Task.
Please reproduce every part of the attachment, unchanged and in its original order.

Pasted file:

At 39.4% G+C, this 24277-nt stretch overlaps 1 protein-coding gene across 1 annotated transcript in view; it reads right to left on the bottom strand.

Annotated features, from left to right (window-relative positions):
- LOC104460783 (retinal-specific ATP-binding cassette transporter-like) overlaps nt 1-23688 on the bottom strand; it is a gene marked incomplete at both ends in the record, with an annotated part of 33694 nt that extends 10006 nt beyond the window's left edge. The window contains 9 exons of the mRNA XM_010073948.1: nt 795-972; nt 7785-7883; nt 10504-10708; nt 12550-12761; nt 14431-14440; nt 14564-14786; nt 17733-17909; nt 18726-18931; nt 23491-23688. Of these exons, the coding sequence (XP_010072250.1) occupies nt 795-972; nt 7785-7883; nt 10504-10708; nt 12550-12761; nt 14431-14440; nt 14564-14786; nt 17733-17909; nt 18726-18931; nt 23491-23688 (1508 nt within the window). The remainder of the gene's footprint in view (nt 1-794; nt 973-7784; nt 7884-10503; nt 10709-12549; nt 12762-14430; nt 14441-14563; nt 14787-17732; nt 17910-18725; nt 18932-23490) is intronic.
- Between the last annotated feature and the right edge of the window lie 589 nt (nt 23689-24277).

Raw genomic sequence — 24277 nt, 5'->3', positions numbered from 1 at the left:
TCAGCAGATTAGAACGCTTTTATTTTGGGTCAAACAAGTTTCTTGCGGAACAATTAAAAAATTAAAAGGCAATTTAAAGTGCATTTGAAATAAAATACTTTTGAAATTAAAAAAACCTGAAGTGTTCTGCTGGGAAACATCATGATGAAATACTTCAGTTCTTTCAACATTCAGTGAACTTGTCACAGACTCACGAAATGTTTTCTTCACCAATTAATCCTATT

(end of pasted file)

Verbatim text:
At 39.4% G+C, this 24277-nt stretch overlaps 1 protein-coding gene across 1 annotated transcript in view; it reads right to left on the bottom strand.

Annotated features, from left to right (window-relative positions):
- LOC104460783 (retinal-specific ATP-binding cassette transporter-like) overlaps nt 1-23688 on the bottom strand; it is a gene marked incomplete at both ends in the record, with an annotated part of 33694 nt that extends 10006 nt beyond the window's left edge. The window contains 9 exons of the mRNA XM_010073948.1: nt 795-972; nt 7785-7883; nt 10504-10708; nt 12550-12761; nt 14431-14440; nt 14564-14786; nt 17733-17909; nt 18726-18931; nt 23491-23688. Of these exons, the coding sequence (XP_010072250.1) occupies nt 795-972; nt 7785-7883; nt 10504-10708; nt 12550-12761; nt 14431-14440; nt 14564-14786; nt 17733-17909; nt 18726-18931; nt 23491-23688 (1508 nt within the window). The remainder of the gene's footprint in view (nt 1-794; nt 973-7784; nt 7884-10503; nt 10709-12549; nt 12762-14430; nt 14441-14563; nt 14787-17732; nt 17910-18725; nt 18932-23490) is intronic.
- Between the last annotated feature and the right edge of the window lie 589 nt (nt 23689-24277).

Raw genomic sequence — 24277 nt, 5'->3', positions numbered from 1 at the left:
TCAGCAGATTAGAACGCTTTTATTTTGGGTCAAACAAGTTTCTTGCGGAACAATTAAAAAATTAAAAGGCAATTTAAAGTGCATTTGAAATAAAATACTTTTGAAATTAAAAAAACCTGAAGTGTTCTGCTGGGAAACATCATGATGAAATACTTCAGTTCTTTCAACATTCAGTGAACTTGTCACAGACTCACGAAATGTTTTCTTCACCAATTAATCCTATT